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Willits bypass protester works deal with prosecutors

A man who spent 10 days perched in a 100-foot crane to protest the Willits highway bypass has reached a plea agreement with the Mendocino County District Attorney's Office, his lawyer said Thursday.

Will Parrish pleaded guilty to two misdemeanor trespassing-related charges in exchange for having 14 others dropped, said Sebastopol attorney Omar Figueroa. The charges eventually will be reduced to infractions if Parrish obeys the rules of the agreement, he said.

Parrish does not face jail time but will be ordered to perform 100 hours of community service, which he plans to serve in a community garden, Figueroa said.

The agreement also requires that Parrish not commit crimes, interfere with bypass construction, nor possess the kind of locking steel tube that protestors use to attach themselves to machinery and each other.

Parrish also will pay restitution to Caltrans, but the amount has not been determined, Figueroa said. He said it's expected to be something less than $10,000.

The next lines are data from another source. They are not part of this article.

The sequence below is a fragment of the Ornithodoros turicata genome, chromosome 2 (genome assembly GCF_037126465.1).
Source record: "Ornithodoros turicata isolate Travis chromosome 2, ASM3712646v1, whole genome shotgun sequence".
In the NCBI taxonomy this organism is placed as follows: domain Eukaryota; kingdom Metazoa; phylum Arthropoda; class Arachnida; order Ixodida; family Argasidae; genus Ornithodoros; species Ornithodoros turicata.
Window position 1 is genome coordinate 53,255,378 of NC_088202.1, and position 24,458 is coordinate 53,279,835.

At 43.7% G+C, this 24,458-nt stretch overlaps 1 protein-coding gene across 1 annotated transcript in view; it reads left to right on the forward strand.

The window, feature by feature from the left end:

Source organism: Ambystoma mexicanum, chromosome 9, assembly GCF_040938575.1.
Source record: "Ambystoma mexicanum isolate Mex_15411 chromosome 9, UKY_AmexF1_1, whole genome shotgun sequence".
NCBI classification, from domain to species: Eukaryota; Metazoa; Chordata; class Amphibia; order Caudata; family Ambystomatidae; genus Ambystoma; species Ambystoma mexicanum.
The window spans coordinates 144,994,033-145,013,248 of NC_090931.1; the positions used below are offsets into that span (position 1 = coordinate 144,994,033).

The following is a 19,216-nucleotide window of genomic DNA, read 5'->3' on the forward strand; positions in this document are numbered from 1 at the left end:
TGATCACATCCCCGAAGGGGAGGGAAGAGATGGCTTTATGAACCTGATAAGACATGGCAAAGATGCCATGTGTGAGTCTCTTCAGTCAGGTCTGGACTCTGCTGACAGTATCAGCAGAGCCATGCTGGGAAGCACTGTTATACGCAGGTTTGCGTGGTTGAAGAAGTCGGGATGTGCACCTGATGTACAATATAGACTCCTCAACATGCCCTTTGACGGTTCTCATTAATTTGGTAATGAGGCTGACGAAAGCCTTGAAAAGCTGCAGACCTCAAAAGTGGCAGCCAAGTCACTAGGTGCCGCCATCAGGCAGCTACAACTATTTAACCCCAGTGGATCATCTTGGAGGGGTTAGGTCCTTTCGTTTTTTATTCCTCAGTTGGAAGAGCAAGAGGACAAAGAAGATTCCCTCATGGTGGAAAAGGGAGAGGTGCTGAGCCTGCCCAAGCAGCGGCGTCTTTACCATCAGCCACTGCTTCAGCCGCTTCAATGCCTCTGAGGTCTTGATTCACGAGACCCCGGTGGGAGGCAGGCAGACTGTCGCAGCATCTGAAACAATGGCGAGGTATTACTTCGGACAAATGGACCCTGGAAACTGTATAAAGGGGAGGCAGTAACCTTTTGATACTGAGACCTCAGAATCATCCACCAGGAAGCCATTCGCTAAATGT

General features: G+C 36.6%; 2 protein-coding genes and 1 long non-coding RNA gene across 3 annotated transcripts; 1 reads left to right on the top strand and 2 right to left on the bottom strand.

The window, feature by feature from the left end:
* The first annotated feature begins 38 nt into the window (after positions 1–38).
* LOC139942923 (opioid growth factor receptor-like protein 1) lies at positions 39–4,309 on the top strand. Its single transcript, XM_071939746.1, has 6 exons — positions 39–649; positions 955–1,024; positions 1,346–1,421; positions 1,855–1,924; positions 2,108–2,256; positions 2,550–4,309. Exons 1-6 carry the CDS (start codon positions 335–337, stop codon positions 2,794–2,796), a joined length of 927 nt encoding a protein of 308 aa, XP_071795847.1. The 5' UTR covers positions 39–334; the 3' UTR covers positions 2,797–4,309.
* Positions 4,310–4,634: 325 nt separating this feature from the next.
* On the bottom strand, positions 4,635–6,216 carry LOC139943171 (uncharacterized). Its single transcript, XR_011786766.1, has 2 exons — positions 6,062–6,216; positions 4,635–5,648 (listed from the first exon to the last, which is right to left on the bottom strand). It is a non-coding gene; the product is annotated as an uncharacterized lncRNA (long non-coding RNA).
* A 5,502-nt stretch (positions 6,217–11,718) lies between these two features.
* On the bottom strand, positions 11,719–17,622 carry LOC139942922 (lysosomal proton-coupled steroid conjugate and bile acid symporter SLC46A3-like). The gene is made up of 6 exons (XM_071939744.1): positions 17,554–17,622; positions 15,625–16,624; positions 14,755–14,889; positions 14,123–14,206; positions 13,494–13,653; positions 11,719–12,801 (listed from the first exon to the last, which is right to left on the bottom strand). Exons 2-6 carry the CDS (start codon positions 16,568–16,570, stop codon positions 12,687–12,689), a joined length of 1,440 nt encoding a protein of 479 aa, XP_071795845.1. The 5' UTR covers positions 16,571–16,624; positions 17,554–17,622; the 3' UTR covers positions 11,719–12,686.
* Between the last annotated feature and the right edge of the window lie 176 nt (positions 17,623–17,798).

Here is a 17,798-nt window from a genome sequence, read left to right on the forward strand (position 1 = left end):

Caltrans had contended that crane climbing had cost them about $500,000, Figueroa said. Caltrans said the overall costs of the months of protests of the highway bypass exceed $1 million.

The protesters contend the bypass is unnecessary and will irrevocably damage wetlands and streams. Proponents say it's necessary to reduce traffic congestion and restore the city's small-town feel.

The 5.9-mile, $210 million bypass is being built to skirt the city of Willits, where traffic regularly slows to a crawl as Highway 101 narrows to two lanes through downtown. The bypass will eliminate the last traffic lights on Highway 101 between San Francisco and Eureka.


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